Institutional Inventory v. Individual ‘Footprint’

There are many online tools that let an individual or small group estimate their GHG ‘footprint’ by surveying their activities, lifestyle choices, housing, and so on. These can provide reasonably accurate and meaningful estimates of one’s carbon footprint, but even small errors in individual estimates can be significant if many such estimates are added together. In addition, families may not have (or may be reluctant to share) accurate information about their lifestyle, housing, food, and transportation choices.

For large groups or organizations, a more accurate result is obtained by measurement of emissions based on the total energy and resources used, called a GHG Inventory. It is important to be clear about boundaries—what period will be covered and what sources will be included or excluded. (For this project, your school & the entire school year, from July 1 through June 30.)

International organizations have created protocols to ensure that emissions are not overlooked and that the same GHG emissions are not counted by two or more entities. These protocols break down GHG sources into 3 ‘scopes’ based on where the emission is created and who controls it.

Scope 1: Direct emissions from sources owned or controlled by the reporting organization, including on-site combustion for heating and vehicles; also fertilizers and refrigerants.

Scope 2: Indirect emissions from on-site sources that are not owned or operated by the reporting organization but where significant emissions are created on behalf of the reporting organization. (For example: electricity, steam, or chilled water purchased for use on site.)

Scope 3: Indirect emissions from off-site sources that are not included in scope 2, including the supply chain of the reporting entity. This can include both upstream and downstream emissions from commuting, travel, waste disposal, and purchases.

Offsets: Activities that actually reduce GHG emissions. (For example: adding solar panels or wind turbines or managing forest land to actually reduce CO2.) Other users can purchase Renewable Energy Credits (RECs) to support these activities.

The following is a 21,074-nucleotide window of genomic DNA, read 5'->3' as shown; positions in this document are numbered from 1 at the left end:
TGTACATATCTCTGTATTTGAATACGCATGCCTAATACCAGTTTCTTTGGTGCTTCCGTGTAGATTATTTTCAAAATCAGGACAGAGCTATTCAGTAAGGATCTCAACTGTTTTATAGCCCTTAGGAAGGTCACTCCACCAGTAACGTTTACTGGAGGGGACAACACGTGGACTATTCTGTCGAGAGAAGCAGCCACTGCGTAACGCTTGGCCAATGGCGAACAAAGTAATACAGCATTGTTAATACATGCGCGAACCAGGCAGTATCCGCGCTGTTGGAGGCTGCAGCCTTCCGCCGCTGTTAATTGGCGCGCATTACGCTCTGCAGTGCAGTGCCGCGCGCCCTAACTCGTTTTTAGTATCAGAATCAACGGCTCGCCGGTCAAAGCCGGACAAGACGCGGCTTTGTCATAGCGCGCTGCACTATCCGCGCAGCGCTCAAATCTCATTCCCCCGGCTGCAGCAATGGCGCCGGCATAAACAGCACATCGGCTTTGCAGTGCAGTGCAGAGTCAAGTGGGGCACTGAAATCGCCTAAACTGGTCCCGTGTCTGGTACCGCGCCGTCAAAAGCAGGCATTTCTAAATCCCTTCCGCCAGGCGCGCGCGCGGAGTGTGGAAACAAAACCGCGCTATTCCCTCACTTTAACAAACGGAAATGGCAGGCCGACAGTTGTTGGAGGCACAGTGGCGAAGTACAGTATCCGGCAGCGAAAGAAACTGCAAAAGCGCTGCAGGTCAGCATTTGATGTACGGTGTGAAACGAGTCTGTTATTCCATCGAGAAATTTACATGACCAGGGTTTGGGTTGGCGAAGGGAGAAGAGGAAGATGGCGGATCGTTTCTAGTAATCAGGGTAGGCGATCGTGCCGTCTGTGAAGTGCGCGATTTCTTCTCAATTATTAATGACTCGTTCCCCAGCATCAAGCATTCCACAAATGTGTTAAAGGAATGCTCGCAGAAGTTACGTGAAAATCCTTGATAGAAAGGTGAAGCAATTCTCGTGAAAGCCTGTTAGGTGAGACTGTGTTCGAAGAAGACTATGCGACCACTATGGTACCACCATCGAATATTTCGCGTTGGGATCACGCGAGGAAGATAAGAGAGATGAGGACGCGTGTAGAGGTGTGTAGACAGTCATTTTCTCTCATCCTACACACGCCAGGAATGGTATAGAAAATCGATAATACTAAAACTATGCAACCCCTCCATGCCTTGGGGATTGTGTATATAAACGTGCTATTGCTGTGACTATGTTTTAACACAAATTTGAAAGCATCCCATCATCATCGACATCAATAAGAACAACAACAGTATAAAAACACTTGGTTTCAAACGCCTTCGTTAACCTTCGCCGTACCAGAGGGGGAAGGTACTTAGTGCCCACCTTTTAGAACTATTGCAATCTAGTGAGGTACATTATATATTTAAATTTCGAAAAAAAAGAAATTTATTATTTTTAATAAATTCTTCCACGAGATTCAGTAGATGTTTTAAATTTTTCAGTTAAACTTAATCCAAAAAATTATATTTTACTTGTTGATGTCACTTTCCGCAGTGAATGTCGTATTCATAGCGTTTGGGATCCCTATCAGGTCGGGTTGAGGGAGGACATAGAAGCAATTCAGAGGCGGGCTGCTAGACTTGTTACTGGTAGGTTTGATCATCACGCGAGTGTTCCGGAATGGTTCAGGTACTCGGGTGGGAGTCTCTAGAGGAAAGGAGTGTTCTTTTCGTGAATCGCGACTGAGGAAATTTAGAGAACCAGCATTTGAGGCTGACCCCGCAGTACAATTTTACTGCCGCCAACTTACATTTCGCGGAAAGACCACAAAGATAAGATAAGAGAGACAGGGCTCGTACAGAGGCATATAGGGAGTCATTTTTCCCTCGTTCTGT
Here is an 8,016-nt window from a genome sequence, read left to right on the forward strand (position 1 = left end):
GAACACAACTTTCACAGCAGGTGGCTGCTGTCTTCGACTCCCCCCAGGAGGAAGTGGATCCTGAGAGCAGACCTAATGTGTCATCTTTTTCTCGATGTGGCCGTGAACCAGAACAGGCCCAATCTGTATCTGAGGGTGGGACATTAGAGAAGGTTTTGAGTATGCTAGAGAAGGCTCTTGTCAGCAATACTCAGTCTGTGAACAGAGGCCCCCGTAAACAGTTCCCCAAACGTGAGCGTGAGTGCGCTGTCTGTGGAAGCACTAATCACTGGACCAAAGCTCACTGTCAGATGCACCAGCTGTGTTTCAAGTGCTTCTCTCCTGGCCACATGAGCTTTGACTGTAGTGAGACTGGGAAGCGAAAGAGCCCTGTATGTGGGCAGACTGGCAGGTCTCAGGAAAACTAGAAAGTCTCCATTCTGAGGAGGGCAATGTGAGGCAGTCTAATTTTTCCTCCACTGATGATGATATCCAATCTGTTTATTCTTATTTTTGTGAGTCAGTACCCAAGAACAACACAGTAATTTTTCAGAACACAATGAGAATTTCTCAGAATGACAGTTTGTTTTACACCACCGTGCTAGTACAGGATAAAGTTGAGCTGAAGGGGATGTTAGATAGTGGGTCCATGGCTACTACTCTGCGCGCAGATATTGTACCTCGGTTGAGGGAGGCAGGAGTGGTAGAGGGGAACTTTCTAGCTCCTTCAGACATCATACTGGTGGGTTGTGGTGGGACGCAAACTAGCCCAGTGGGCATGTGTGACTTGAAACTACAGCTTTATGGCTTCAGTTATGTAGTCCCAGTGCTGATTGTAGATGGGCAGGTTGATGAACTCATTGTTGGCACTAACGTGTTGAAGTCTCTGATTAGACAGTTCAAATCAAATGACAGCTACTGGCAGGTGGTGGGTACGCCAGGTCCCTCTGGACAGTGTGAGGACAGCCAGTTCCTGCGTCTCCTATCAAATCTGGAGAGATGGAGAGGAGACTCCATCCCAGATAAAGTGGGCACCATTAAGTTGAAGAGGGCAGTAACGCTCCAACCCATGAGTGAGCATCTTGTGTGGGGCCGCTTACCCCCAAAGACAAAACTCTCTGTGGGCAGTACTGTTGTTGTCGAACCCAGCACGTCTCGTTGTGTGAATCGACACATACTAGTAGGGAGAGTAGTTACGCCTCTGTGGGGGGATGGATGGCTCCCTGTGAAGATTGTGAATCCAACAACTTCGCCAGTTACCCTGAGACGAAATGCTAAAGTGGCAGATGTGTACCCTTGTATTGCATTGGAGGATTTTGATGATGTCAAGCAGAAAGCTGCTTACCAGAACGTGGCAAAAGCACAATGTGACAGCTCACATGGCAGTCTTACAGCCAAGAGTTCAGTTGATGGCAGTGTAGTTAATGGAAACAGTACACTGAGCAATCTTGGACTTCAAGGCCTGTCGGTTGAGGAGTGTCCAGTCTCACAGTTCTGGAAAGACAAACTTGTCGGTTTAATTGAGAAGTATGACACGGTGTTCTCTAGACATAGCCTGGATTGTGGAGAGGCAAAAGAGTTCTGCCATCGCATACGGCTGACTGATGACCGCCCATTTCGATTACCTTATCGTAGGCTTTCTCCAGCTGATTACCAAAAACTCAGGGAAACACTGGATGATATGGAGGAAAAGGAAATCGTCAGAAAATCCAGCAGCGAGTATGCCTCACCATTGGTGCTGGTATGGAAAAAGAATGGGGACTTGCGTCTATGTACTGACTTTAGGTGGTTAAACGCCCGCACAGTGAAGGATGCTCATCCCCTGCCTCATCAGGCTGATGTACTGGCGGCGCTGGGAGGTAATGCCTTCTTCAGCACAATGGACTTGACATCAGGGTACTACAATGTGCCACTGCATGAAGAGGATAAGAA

Scope 1 and 2 are generally considered the minimum for reporting, but most organizations include Scope 3 emissions that are paid for or reimbursed by the organization. (For example: travel via common carrier or charter to attend athletic events and conferences.)

In a GHG inventory, on-site generation from solar panels or wind turbines shows up as a reduction in purchased electricity. In order to obtain reduced prices, however, many schools sell the Renewable Energy Credits (REC) to the company doing the installation. Two separate organizations cannot take credit for the same emission reduction, so the GHG Protocol requires the school to treat the power from the solar installation as if purchased from the grid.

According to internationally accepted GHG protocols, greenhouse gas emissions are expressed in terms of metric tons of carbon dioxide equivalent (mTCO2e). For greenhouse gases other than CO2, their global warming potential is used to convert them to an equivalent amount of CO2.

Big Ideas

  • Clear protocols for reporting and analysis can help ensure meaningful results.